Enjoy Digital reveals the digital strategies being leveraged by the food & drink sector
Trish Tothova, Marketing and Sales Manager at Enjoy Digital - the integrated digital marketing agency which works with several hospitality brands to develop and digitalise to their full potential - explores the digital strategies prevalent in the food and drink market.
Brand loyalty has never been so shattered.
Over the pandemic, research conducted by consulting firm McKinsey found that 36% of consumers are trying new brands, creating a shift for digital strategies within the food & drink sector.
In September 2020, Tesco launched their new Clubcard strategy, taking a leaf from Ikea with their ‘member prices’ proposition. To ensure stronger brand loyalty, the Clubcard members are now offered a cheaper price point on many products against its RRP, creating a sense of advocacy.
Below are the digital strategies we at Enjoy Digital find prevalent, not just for our clients but other brands in the food & drink market.
On the 28th October, Enjoy Digital will hosting a digital panel with Holland & Barrett, Meatless Farm, and Tonic Health on digital strategies they are practicing to accelerate their brands, including the advice they would offer to those food & drink.
1. Subscription Marketing
Subscription marketing is a versatile digital strategy as it enables businesses create brand advocacy and, somewhat, consistency in month-to-month sales. It also allows smaller brands to be less reliant on supermarket partnerships for stability, and can support a better level of forecasting for future sales.
A brilliant example and roaring success of this marketing method is Pasta Evangelists. Delivering fresh pasta meals to your door, they have seen a considerable growth, with sales quadrupling over the pandemic.
For those in the food and drink market, consider how you can offer your product on a weekly, monthly or bi-monthly basis - meaning people can have your products as part of their meals, or ‘take to work’ on a regular basis without lifting a finger. It will create a stronger marketing database, loyalty retention, and of course consistent sales.
2. Ranking in Google’s 2021 page experience update
Early next year, Google will be running a page experience update that will alter how businesses rank for keywords onsite. You can expect to see new ‘core web vitals’ as part of their page ranking algorithm such as loading, interactivity and visual stability. SEOs are already preparing websites to cater to these updates.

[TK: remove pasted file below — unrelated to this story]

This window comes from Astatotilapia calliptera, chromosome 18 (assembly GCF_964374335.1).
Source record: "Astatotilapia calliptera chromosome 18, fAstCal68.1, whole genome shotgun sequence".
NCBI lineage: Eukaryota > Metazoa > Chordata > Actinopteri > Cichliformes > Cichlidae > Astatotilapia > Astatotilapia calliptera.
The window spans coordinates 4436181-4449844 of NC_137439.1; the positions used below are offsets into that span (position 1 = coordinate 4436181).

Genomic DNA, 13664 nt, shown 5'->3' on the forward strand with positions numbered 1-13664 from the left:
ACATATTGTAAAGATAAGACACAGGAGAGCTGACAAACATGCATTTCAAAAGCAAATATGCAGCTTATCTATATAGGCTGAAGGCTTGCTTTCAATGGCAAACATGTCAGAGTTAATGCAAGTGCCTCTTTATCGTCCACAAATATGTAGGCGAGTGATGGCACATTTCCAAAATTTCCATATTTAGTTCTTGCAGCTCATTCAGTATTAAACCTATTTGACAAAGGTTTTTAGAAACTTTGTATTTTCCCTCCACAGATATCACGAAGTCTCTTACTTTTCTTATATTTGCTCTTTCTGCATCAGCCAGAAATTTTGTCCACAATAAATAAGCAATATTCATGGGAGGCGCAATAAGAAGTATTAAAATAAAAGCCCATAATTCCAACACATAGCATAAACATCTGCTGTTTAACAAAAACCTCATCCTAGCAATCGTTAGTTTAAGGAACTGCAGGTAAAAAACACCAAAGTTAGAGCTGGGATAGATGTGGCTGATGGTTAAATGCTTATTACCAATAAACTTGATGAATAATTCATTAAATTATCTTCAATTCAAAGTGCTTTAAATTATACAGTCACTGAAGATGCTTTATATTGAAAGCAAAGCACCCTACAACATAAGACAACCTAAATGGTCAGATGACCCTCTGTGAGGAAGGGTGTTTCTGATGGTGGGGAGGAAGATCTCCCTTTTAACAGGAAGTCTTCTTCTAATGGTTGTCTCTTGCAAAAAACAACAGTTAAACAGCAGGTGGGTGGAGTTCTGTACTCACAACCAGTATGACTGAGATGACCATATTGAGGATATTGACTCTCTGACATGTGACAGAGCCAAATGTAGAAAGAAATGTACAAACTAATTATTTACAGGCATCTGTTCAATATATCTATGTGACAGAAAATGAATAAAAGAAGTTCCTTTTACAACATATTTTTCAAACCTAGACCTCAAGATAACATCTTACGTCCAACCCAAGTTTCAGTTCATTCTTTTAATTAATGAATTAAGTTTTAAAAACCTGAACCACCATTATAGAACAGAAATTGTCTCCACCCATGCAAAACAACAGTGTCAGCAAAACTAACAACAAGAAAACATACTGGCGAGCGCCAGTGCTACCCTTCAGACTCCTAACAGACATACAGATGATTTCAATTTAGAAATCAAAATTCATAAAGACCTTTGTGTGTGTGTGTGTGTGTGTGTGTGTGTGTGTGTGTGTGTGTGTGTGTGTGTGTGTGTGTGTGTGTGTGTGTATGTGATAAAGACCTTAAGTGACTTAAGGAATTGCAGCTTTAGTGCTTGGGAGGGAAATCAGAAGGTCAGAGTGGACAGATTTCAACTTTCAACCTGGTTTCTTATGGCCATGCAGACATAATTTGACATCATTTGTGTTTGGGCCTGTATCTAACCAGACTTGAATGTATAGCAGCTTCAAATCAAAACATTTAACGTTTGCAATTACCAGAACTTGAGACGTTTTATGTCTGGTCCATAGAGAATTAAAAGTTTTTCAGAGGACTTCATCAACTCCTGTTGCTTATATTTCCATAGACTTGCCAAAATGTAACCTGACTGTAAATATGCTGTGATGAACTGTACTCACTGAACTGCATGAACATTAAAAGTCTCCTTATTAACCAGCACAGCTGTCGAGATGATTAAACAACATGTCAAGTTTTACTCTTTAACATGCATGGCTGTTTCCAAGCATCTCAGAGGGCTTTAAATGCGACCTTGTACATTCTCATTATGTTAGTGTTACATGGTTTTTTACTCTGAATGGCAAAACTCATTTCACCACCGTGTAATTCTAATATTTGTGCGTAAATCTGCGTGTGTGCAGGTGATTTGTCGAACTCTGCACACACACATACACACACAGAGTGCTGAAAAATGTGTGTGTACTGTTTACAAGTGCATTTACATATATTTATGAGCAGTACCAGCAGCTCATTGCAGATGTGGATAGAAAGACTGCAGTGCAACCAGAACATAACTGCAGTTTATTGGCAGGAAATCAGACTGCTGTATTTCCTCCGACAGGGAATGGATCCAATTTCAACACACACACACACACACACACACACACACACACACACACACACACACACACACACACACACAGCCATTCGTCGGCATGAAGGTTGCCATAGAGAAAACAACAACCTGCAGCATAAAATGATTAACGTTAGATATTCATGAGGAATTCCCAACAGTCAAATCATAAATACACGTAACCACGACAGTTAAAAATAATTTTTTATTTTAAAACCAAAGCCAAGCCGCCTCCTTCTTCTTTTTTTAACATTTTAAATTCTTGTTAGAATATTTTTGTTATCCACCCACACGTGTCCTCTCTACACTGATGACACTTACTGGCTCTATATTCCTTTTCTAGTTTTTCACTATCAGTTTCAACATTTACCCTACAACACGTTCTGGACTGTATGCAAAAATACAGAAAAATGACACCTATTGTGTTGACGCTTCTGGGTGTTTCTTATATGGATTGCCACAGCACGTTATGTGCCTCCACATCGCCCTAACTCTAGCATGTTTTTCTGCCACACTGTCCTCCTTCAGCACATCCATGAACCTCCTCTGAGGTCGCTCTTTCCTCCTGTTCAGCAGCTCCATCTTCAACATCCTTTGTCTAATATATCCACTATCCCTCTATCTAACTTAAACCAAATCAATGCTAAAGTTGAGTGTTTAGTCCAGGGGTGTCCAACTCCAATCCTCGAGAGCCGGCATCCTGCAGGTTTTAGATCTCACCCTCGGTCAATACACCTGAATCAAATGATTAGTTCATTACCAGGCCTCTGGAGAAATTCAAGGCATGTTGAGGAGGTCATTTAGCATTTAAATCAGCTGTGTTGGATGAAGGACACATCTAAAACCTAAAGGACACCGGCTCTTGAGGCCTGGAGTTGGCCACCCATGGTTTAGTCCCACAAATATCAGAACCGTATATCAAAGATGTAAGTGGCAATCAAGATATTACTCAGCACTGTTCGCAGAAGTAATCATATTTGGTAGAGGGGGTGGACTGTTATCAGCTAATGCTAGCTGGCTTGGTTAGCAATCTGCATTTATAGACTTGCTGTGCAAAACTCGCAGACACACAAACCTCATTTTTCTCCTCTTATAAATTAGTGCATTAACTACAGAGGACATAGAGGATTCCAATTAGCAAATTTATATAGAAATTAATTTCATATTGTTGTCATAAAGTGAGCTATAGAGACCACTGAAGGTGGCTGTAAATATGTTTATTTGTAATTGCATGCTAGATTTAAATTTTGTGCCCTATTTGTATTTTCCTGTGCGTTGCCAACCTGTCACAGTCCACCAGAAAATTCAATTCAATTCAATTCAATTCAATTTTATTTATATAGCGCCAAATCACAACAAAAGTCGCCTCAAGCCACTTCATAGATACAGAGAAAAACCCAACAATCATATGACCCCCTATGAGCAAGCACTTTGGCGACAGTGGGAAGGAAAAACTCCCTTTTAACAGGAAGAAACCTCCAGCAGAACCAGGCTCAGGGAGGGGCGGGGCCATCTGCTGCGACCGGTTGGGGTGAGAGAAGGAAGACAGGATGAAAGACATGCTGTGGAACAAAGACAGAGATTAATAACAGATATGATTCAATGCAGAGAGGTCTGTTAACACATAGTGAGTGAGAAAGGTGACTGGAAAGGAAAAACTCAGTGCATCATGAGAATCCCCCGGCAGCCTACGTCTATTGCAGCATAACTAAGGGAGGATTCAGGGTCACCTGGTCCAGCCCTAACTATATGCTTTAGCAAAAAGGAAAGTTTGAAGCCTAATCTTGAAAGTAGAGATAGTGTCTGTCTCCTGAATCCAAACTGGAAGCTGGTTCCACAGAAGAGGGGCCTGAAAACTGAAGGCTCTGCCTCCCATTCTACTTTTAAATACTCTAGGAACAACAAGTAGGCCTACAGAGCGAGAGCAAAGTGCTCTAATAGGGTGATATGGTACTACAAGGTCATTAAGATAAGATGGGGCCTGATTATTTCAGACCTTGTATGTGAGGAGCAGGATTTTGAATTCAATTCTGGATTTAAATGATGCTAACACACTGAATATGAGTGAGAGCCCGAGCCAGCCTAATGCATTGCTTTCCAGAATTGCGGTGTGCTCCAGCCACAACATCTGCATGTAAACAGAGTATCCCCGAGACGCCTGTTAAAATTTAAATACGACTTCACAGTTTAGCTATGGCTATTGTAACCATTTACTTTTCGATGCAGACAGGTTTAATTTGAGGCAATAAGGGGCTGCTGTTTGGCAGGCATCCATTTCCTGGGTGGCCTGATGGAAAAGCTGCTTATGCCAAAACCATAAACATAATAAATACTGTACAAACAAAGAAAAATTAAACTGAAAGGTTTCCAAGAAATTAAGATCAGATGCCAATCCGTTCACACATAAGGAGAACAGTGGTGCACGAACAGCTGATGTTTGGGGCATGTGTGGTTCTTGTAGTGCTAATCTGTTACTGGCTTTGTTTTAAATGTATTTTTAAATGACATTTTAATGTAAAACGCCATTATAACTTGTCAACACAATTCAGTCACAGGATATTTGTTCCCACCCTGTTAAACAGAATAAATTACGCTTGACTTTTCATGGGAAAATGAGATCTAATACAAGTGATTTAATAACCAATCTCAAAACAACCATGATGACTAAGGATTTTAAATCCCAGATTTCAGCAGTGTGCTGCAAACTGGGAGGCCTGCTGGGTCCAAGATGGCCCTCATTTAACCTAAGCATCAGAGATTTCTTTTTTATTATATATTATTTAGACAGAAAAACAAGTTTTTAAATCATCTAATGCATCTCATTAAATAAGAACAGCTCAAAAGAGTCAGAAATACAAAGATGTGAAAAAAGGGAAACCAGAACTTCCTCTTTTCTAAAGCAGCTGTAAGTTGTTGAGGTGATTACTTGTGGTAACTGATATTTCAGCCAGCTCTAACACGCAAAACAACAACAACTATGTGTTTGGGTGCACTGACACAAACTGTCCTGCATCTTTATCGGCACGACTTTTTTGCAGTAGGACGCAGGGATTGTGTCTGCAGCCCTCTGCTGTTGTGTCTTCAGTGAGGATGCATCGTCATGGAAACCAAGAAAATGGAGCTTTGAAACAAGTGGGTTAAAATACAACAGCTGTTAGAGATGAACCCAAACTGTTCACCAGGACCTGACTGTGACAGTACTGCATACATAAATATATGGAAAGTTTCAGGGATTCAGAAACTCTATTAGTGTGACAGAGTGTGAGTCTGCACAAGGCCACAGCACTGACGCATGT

This update will not only impact search results. It will change how development, SEO and UX teams work together. All three need to collaborate to maximise a site’s online performance, but this update shows the evolution of Google’s algorithm.
Look to update your onsite content to compliment these core vitals and optimise in preparation to minimise the risk of being negatively affected by the algorithm.
3. Localised SEO
Traffic growth through keyword ranking is the main purpose of SEO, and for many companies’ websites, localised SEO is not anything new. However, with people shopping closer to home and exploring their local area more due to restrictions, usage of maps for query searches is expected to have risen significantly.
As a convenience store or eCommerce seller, it's important to make sure your localised SEO is in top nick. Adding a geographical suffix makes search terms instantly less competitive, therefore, easier for smaller brands to dominant first page rankings for consumables. Also make sure things such as opening hours are public and up-to-date, as many people are checking these before they visit a store to avoid disappointment.
4. Amazon Marketplace
Amazon are growing considerably in online grocery shares, competing against supermarkets. Currently focusing heavily on the ‘vegan’ food & drink niche, they are outranking vegan stores or sites offering vegan products, as they have top domain authority from search engines.
Amazon currently takes 15% of profits from sellers, and in return take your brand awareness national or global. Used correctly as part of a larger digital marketing strategy, it can bolster your brand authenticity and consumer trust levels. If Amazon Marketplace is part of a digital strategy, it’s important to ensure product meta titles and descriptions match that of the website's product page, so you're ranking closely to the Amazon product listing in organic searches, reinforcing trust levels.